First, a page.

Old 07-20-2007, 12:54 AM
 
Location: Kentucky
666 posts, read 2,255,184 times
Reputation: 274
Quote:
Originally Posted by texmexandproud View Post
Here's my proposal--these count as the South:
-Tennessee (more than 20 minutes south of Kentucky)
-North Carolina (in towns and rural areas with fewer than 75,000 people)
-Florida (north of I-10 then the Gulf Coast west of Panama City)
-Arkansas (south of I-30/I-40 east of Little Rock)
-South Carolina
-Georgia
-Alabama
-Mississippi
-Louisiana

Do not count:
-Texas: it's so great, it's its own region and country. It's like eight states in one with ten different cultures and types of topography.
-Virginia: It is now a mid-Atlantic state.
-West Virginia: hillbilly and country doesn't mean southern. And, they say "pop." More industrial in history, like the northeast and upper midwest.
-Kentucky: They say "pop," don't know what grits and sweet tea are, and it doesn't have a great deal of that Southern hospitality. Ever been to Louisville, Lexington, and Owensboro?-Arkansas: western Arkansas is more like Oklahoma and east Texas.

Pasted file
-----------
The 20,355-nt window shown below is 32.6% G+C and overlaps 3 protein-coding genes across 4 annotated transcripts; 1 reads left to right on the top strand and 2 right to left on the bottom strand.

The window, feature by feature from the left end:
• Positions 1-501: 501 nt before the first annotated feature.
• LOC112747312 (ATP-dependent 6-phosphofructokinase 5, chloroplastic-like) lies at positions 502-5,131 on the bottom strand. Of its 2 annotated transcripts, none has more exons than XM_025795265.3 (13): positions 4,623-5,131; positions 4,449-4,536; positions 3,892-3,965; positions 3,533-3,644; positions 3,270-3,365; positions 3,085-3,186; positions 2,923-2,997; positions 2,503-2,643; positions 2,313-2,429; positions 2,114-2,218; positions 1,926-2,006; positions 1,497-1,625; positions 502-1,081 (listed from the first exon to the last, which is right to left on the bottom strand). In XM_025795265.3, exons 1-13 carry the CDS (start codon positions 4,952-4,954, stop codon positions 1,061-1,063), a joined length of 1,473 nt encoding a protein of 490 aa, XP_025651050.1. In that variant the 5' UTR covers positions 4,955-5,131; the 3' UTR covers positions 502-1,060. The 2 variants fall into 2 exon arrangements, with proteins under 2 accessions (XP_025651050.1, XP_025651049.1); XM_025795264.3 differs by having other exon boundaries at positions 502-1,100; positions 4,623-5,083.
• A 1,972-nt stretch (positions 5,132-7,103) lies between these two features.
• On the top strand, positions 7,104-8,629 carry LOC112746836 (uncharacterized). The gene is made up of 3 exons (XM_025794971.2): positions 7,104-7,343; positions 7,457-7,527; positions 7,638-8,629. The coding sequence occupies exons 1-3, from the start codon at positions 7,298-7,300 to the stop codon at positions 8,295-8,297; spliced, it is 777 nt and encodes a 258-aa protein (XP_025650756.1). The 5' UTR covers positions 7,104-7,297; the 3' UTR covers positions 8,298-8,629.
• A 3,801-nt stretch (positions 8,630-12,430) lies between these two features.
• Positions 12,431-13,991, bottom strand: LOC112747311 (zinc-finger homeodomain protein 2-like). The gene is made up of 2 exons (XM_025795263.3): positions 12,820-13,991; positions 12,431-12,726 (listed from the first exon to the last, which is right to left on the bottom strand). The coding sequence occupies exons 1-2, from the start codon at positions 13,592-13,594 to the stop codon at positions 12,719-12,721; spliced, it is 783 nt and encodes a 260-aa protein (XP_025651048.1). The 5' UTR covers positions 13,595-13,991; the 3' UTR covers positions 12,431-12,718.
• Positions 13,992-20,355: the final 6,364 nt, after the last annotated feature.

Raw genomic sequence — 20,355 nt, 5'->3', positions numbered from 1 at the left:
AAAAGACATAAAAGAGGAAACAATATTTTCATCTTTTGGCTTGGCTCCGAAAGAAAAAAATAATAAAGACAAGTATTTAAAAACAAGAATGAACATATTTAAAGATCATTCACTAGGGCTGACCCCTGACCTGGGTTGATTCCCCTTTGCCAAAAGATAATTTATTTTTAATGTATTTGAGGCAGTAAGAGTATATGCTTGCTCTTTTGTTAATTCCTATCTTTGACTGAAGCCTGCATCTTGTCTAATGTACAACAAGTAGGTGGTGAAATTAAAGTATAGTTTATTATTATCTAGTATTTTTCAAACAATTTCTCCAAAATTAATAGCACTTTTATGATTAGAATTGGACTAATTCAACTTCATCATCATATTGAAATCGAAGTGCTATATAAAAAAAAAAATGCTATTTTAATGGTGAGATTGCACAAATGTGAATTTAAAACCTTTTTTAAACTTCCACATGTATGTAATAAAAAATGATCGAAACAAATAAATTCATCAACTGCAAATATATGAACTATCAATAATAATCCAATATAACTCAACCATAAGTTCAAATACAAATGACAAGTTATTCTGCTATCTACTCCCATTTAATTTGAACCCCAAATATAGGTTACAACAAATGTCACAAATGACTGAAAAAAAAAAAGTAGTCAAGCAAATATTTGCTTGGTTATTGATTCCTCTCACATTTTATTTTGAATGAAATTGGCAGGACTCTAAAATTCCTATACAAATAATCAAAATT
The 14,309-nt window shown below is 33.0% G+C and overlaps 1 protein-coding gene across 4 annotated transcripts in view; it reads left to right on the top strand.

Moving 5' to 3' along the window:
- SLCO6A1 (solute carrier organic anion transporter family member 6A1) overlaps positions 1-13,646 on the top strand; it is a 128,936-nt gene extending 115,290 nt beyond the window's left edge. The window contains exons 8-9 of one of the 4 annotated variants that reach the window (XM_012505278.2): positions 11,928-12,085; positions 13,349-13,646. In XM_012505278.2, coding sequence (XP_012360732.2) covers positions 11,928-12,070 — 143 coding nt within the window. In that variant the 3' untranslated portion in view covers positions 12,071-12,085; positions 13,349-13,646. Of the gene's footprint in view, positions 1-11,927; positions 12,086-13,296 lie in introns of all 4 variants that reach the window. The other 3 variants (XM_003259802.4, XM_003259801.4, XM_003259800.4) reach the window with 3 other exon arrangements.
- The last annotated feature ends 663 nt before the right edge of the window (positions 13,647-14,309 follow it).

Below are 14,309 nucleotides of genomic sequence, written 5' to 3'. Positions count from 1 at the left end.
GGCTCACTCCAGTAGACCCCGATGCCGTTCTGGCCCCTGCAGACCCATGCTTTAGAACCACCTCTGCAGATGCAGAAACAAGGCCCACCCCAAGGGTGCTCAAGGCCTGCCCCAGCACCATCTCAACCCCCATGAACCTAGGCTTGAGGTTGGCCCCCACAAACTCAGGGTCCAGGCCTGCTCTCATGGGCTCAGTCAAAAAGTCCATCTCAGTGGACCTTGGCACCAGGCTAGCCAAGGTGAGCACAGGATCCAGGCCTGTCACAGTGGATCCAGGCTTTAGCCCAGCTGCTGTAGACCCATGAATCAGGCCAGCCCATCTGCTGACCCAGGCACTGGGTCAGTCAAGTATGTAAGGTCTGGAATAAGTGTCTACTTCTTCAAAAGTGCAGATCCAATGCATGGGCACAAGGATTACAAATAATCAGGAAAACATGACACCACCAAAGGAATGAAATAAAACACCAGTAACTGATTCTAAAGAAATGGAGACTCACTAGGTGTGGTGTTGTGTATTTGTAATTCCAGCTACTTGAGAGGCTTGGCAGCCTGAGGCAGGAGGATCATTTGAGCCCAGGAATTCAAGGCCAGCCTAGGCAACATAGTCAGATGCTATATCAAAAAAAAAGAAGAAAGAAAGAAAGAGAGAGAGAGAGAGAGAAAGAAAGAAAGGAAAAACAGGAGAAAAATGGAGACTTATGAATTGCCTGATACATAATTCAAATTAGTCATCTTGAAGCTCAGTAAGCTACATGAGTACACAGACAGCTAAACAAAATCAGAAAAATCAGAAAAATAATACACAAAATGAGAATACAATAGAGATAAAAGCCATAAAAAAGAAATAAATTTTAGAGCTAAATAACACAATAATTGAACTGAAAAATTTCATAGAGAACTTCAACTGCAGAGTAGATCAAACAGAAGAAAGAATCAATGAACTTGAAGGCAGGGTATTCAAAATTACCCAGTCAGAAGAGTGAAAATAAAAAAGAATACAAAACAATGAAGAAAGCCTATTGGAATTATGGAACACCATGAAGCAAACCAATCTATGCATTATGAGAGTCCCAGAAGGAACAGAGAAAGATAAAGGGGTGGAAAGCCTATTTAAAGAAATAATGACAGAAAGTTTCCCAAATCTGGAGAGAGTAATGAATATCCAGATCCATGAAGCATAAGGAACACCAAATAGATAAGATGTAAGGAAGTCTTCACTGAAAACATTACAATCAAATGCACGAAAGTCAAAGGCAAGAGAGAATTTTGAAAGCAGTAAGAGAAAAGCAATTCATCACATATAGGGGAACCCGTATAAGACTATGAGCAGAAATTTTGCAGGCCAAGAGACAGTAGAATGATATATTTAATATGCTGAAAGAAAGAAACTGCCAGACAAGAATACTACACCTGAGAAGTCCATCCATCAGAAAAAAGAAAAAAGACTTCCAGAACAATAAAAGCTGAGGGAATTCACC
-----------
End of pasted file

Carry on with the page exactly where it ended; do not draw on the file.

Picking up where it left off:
-Florida: south of I-10, it's now New York South
okay, the kentucky part...WHERE IN KENTUCKY DOES ANYONE SAY "POP"????, i moved there from ohio and got made fun of for callin coke or soda, POP. as for sweet tea, try and find someplace around here where they DONT serve sweet tea. And as for the grits, go to any Waffle House and you can get as much grits as you want. Maybe you should know a little more about what your talking about before you post it...
 
Old 07-20-2007, 06:25 AM
 
Location: Kentucky
6,749 posts, read 19,965,769 times
Reputation: 2129
Quote:
Originally Posted by mdawg View Post
okay, the kentucky part...WHERE IN KENTUCKY DOES ANYONE SAY "POP"????, i moved there from ohio and got made fun of for callin coke or soda, POP. as for sweet tea, try and find someplace around here where they DONT serve sweet tea. And as for the grits, go to any Waffle House and you can get as much grits as you want. Maybe you should know a little more about what your talking about before you post it...